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Amazon's HQ2: New York pays to buy love

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It’s absurd, isn’t it? Amazon is going to build half of its new second headquarters in New York City, and New York taxpayers will give up $1.56 billion for the privilege.

Governor Cuomo says we had to offer that money if we wanted Amazon to come to our state. “All things being equal,” he told the New York Times, “if we do nothing, they’re going to Texas.”
Part of Amazon's still-expanding headquarters in downtown Seattle. - PHOTO PROVIDED
  • PHOTO PROVIDED
  • Part of Amazon's still-expanding headquarters in downtown Seattle.


Not everybody agrees. “Bad bargain,” said the Times’ editorial page. “HQ2 decision was about talent, talent, talent,” said Alan Berube at the Brookings Institution.

Seems to me they’re right. Amazon wanted a ready tech workforce, 25,000 to 50,000 strong – “ready” meaning not having to import workers to the chosen new location. And while it was fun to imagine Amazon coming to Rochester, we never had a chance.

Now Amazon will take its intense, long-hours culture to New York City and Arlington, Virginia. It’ll suck a lot of employees out of other companies there, and they’ll start looking for new hires. Housing prices will go up and traffic – already difficult in both – will get worse.

And taxpayers in New York State and Virginia will pay for the pleasure.



Our governor and Virginia’s can brag and preen, but this is a scam. You can’t blame Amazon; they didn’t create this give-away. Local and state governments did, and they all play the game. Corporations benefit from it, of course, but as journalist David Cay Johnston has said, it's perfectly legal.

It is also perfectly ludicrous.

There’ve been lessons aplenty from Amazon’s HQ2 search. One of them, Brookings’ Alan Berube noted, is that “Amazon’s decision reinforces that we’re overdue for a national solution to the problem of corporate giveaways.”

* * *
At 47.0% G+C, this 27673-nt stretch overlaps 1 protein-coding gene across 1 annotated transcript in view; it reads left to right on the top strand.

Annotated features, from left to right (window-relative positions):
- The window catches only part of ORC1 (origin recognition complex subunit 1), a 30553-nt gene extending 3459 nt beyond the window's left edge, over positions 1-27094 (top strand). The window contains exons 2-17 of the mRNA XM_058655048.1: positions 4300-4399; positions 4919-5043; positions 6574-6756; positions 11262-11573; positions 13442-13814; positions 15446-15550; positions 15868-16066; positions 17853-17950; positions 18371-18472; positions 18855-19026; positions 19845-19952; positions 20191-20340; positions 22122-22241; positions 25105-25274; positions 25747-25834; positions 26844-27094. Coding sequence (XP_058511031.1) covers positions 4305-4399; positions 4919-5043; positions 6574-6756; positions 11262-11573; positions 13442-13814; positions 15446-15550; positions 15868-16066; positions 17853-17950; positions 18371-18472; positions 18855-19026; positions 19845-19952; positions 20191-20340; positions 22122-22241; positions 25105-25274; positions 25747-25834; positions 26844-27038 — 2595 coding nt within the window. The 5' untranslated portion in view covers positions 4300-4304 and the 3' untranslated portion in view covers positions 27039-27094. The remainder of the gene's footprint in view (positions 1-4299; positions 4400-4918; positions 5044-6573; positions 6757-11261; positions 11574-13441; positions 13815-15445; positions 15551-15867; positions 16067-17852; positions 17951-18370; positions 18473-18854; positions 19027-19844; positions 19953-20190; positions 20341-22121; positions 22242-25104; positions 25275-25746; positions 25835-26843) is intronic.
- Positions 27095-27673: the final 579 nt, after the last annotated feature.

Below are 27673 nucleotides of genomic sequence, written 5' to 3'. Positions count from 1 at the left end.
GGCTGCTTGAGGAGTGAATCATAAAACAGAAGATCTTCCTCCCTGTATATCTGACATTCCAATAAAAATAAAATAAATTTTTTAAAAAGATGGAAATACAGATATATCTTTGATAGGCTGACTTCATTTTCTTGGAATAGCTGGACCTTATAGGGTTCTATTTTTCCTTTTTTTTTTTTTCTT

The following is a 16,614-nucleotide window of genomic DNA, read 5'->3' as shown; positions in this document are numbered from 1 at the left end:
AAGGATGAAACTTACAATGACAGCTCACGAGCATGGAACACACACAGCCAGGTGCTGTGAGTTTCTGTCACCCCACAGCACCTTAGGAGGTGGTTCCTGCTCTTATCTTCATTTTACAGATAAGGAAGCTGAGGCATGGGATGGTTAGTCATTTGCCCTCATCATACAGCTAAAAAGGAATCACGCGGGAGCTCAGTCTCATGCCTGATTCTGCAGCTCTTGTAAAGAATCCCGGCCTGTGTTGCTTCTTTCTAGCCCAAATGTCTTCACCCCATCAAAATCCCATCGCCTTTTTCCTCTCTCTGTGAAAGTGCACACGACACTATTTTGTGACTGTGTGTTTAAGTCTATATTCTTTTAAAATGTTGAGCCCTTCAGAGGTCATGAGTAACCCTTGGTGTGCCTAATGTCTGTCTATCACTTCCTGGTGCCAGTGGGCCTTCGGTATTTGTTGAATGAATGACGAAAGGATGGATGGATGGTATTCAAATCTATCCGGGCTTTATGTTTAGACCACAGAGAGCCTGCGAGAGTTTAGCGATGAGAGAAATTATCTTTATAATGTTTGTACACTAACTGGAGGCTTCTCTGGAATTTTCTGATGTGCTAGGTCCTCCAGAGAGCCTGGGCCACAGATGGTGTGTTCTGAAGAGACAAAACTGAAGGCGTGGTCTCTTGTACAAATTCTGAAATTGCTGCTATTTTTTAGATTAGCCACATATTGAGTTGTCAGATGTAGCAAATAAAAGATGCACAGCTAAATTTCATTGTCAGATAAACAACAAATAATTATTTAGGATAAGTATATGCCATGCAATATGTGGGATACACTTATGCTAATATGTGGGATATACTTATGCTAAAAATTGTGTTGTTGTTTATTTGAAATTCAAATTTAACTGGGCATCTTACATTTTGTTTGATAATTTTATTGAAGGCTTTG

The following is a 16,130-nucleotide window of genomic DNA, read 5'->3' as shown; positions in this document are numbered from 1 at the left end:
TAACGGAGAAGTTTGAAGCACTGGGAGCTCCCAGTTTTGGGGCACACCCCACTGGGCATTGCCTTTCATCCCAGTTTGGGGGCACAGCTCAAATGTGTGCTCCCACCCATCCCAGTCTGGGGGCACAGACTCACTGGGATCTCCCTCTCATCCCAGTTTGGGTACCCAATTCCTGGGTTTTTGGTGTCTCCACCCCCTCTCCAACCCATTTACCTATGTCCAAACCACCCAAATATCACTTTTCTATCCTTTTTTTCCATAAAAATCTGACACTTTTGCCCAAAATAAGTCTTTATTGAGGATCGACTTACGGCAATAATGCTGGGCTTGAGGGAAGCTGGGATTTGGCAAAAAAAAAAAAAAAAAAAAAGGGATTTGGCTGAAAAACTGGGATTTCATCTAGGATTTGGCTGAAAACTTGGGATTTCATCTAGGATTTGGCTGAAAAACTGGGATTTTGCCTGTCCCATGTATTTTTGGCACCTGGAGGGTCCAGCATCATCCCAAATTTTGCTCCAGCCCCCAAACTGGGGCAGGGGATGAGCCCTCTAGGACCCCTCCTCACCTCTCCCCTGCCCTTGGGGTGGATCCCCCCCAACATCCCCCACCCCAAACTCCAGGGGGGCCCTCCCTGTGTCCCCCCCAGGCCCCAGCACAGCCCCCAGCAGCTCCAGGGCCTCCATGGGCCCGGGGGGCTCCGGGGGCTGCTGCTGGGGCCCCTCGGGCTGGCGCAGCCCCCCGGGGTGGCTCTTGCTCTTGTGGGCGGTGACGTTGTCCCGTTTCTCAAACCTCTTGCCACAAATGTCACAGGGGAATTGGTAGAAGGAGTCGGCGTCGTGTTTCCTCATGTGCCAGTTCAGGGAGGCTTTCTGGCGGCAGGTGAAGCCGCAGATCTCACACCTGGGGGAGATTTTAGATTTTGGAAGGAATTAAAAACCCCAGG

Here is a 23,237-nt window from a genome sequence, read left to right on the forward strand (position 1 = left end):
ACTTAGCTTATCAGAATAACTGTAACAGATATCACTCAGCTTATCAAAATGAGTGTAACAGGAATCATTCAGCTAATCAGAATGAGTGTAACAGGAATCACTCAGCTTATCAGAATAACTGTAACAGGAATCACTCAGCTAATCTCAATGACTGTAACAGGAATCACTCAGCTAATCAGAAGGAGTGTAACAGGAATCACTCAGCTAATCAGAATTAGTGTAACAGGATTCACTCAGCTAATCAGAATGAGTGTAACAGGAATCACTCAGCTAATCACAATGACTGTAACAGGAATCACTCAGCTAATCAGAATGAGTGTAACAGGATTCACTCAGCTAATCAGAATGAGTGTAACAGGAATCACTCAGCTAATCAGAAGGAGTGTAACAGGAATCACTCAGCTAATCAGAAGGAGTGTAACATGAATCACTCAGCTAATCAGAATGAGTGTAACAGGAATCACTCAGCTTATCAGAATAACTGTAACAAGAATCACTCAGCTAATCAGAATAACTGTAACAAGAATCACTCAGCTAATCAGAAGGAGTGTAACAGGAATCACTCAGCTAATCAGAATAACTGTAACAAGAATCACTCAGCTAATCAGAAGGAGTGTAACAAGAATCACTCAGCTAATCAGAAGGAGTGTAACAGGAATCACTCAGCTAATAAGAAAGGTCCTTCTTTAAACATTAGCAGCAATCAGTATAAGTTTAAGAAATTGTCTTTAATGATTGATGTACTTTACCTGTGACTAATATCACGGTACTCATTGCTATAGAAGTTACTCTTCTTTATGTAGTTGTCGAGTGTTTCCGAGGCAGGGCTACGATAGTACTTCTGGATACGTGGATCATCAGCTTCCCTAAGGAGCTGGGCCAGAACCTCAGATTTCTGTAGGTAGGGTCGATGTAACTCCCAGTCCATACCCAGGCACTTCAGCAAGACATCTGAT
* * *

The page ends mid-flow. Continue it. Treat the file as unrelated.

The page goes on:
“Why the hell are US cities spending tens of billions of dollars to steal jobs from one another in the first place?” asked Atlantic writer Derek Thompson.

“Every year,” wrote Thompson, “American cities and states spend up to $90 billion in tax breaks and cash grants to urge companies to move among states. That’s more than the federal government spends on housing, education, or infrastructure. And since cities and states can’t print money or run steep deficits, these deals take scarce resources from everything local governments would otherwise pay for, such as schools, roads, police, and prisons.”

Business leaders talk a lot about New York’s high taxes, but some of those taxes replace money the state failed to take in because of tax breaks and other benefits handed out in the name of “economic development.”

Local handouts, courtesy of Imagine Monroe, the county’s economic development effort, make fascinating reading, incidentally. For instance: Earlier this year, we gave property tax, sales tax, and mortgage recording tax exemptions to Skyview on the Ridge, originally known as Irondequoit Mall and then as Medley Center. As Medley, of course, we gave it massive amounts of public benefits before its owner submitted to market forces and closed it down.

Over the years, we’ve given tax breaks to a grocery store, a hotel, and many other firms, all of which, presumably, were either expanding or relocating because their business was growing. Sometimes we’ve given them tax breaks to move from one community in the county to another, taking their employees and their property taxes with them.

Nothing about this makes sense, but no government is willing to stop playing the game. Woulda been nice if our governor, who likes to be seen as a national leader, had led the nation on this issue.

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